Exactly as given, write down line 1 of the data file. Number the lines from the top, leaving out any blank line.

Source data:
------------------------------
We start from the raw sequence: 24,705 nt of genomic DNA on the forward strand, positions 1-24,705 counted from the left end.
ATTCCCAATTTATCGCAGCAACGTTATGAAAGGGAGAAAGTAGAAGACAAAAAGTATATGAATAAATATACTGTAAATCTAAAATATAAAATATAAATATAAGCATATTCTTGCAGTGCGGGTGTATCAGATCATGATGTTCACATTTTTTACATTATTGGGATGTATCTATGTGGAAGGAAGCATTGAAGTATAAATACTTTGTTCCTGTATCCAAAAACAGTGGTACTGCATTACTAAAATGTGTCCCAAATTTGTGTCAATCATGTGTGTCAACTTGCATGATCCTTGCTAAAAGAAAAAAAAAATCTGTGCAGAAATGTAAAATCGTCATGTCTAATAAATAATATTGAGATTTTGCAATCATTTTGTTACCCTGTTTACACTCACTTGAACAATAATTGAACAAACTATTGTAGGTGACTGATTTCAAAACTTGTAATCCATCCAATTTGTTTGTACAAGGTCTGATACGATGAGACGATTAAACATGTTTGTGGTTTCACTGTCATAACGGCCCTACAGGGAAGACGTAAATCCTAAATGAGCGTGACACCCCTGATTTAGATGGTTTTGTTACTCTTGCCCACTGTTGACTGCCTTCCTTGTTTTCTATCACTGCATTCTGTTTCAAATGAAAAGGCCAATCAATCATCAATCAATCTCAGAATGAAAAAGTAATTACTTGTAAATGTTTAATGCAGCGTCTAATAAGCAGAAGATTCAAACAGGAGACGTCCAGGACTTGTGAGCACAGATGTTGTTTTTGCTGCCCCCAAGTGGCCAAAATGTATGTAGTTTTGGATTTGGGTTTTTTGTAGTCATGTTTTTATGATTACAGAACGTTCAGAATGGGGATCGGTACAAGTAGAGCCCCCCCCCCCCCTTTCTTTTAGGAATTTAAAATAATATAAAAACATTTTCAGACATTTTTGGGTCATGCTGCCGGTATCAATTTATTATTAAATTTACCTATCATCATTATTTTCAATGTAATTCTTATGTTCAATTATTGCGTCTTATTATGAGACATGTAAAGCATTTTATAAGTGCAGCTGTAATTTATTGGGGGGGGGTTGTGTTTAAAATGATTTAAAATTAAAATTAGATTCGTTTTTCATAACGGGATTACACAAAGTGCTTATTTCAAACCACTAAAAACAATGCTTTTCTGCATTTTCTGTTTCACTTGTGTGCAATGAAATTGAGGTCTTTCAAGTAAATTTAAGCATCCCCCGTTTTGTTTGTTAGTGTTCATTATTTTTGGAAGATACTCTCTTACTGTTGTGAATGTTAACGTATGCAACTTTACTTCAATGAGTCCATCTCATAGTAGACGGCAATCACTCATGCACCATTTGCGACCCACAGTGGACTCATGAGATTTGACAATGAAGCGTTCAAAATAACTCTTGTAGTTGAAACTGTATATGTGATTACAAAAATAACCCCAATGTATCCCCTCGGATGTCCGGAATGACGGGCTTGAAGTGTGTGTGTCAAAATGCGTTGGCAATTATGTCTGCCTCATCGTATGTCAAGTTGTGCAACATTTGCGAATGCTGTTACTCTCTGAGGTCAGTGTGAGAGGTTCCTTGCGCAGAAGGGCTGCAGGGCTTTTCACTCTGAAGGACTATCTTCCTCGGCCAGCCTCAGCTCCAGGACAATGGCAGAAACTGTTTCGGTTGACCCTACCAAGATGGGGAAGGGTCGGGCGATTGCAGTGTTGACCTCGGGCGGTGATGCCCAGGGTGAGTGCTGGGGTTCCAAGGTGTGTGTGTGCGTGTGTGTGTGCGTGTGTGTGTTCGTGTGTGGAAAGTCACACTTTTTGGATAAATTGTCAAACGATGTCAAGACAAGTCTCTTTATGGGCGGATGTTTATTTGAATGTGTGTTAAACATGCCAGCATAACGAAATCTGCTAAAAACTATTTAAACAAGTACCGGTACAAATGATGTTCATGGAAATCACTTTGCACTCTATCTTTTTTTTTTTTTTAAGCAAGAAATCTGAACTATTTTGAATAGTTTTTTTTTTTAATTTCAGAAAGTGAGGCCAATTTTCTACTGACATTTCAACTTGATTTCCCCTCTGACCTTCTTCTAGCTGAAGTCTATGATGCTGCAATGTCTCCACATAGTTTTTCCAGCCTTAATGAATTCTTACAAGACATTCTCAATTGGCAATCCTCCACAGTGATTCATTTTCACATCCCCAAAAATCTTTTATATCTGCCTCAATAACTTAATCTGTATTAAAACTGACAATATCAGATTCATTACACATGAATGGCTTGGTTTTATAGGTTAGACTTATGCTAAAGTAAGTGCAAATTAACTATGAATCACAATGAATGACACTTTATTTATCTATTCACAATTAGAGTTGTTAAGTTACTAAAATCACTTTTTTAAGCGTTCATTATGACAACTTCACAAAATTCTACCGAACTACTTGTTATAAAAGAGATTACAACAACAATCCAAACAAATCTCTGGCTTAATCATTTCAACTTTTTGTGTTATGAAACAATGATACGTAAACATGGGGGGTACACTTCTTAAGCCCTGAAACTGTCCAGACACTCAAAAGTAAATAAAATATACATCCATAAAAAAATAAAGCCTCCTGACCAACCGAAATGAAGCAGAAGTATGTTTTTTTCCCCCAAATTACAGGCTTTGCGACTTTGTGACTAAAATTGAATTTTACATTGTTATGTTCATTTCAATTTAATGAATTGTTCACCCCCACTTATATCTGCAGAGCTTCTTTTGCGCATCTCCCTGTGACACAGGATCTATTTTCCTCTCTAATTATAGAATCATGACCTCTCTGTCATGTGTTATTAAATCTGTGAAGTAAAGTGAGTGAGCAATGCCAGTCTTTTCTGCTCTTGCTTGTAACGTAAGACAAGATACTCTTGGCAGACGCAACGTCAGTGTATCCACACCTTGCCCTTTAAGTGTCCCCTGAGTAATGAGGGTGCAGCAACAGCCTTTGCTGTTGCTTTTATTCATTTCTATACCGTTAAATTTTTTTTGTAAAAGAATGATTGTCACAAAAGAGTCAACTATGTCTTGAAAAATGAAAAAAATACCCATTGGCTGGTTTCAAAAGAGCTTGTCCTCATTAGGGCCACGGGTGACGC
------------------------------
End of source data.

We start from the raw sequence: 24,705 nt of genomic DNA on the forward strand, positions 1-24,705 counted from the left end.